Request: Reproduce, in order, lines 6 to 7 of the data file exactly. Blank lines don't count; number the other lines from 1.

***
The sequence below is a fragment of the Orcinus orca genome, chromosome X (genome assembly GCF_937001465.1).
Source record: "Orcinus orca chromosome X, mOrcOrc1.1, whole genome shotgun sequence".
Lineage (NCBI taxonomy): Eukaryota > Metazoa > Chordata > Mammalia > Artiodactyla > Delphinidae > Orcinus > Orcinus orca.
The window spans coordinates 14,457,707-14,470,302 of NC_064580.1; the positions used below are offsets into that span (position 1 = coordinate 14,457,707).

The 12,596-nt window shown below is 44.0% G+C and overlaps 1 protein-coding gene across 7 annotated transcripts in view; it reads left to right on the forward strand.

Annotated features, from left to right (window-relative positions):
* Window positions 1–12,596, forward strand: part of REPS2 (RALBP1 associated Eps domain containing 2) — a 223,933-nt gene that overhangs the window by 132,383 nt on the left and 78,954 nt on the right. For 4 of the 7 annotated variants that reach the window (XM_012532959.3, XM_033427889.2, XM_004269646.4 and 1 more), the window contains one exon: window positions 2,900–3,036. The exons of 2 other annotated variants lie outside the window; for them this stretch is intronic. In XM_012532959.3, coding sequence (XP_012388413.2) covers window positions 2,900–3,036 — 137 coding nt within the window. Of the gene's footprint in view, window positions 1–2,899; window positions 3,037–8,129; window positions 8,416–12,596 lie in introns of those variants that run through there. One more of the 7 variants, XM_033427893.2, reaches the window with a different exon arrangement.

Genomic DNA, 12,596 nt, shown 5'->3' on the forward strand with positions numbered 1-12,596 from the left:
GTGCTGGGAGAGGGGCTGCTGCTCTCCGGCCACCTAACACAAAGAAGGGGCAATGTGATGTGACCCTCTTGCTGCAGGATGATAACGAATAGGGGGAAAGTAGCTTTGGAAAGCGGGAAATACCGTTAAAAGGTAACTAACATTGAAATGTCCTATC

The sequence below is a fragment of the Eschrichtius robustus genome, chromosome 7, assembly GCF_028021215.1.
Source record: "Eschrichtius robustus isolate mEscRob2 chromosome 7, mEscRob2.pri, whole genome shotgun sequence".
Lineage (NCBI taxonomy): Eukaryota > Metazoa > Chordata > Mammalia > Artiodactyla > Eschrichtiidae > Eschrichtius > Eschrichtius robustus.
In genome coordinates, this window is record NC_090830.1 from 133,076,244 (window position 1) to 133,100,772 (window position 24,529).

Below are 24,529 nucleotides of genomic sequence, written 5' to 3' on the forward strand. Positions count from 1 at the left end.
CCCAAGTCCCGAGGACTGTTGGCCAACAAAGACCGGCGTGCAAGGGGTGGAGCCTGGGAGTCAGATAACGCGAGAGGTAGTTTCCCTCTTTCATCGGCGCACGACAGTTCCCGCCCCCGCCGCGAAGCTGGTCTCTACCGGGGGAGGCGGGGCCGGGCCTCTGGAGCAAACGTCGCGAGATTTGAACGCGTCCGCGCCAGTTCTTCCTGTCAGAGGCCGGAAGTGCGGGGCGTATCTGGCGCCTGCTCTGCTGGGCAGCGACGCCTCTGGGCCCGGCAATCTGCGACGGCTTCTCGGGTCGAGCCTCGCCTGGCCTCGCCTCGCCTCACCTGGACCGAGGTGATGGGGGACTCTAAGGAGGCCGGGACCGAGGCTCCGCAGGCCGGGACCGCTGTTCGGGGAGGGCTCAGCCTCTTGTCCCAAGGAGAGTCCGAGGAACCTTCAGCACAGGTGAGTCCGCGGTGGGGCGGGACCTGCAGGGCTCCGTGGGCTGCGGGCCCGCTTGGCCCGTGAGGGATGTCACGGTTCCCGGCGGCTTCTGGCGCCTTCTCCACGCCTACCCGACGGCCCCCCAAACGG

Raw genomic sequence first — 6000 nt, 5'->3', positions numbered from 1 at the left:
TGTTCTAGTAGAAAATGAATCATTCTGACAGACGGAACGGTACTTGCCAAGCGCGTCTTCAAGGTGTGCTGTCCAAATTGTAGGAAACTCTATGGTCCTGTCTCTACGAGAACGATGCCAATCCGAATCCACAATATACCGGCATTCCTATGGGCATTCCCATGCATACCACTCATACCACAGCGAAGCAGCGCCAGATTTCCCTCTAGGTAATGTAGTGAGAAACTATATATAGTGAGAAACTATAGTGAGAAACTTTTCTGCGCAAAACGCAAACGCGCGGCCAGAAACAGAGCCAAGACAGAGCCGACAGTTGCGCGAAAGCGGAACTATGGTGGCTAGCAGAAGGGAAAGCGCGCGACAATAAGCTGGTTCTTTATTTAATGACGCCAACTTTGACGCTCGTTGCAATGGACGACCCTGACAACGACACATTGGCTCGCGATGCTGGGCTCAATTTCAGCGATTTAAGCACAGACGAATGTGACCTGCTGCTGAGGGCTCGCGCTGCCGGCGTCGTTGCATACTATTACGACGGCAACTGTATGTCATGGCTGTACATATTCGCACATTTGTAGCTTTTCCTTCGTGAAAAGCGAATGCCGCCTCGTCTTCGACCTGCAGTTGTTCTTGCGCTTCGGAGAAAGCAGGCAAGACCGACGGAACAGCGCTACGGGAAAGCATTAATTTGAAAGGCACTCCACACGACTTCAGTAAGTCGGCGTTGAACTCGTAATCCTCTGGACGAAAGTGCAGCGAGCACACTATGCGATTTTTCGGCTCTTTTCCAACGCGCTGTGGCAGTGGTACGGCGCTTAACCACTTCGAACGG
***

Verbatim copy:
Annotated features, from left to right (window-relative positions):
* Window positions 1–12,596, forward strand: part of REPS2 (RALBP1 associated Eps domain containing 2) — a 223,933-nt gene that overhangs the window by 132,383 nt on the left and 78,954 nt on the right. For 4 of the 7 annotated variants that reach the window (XM_012532959.3, XM_033427889.2, XM_004269646.4 and 1 more), the window contains one exon: window positions 2,900–3,036. The exons of 2 other annotated variants lie outside the window; for them this stretch is intronic. In XM_012532959.3, coding sequence (XP_012388413.2) covers window positions 2,900–3,036 — 137 coding nt within the window. Of the gene's footprint in view, window positions 1–2,899; window positions 3,037–8,129; window positions 8,416–12,596 lie in introns of those variants that run through there. One more of the 7 variants, XM_033427893.2, reaches the window with a different exon arrangement.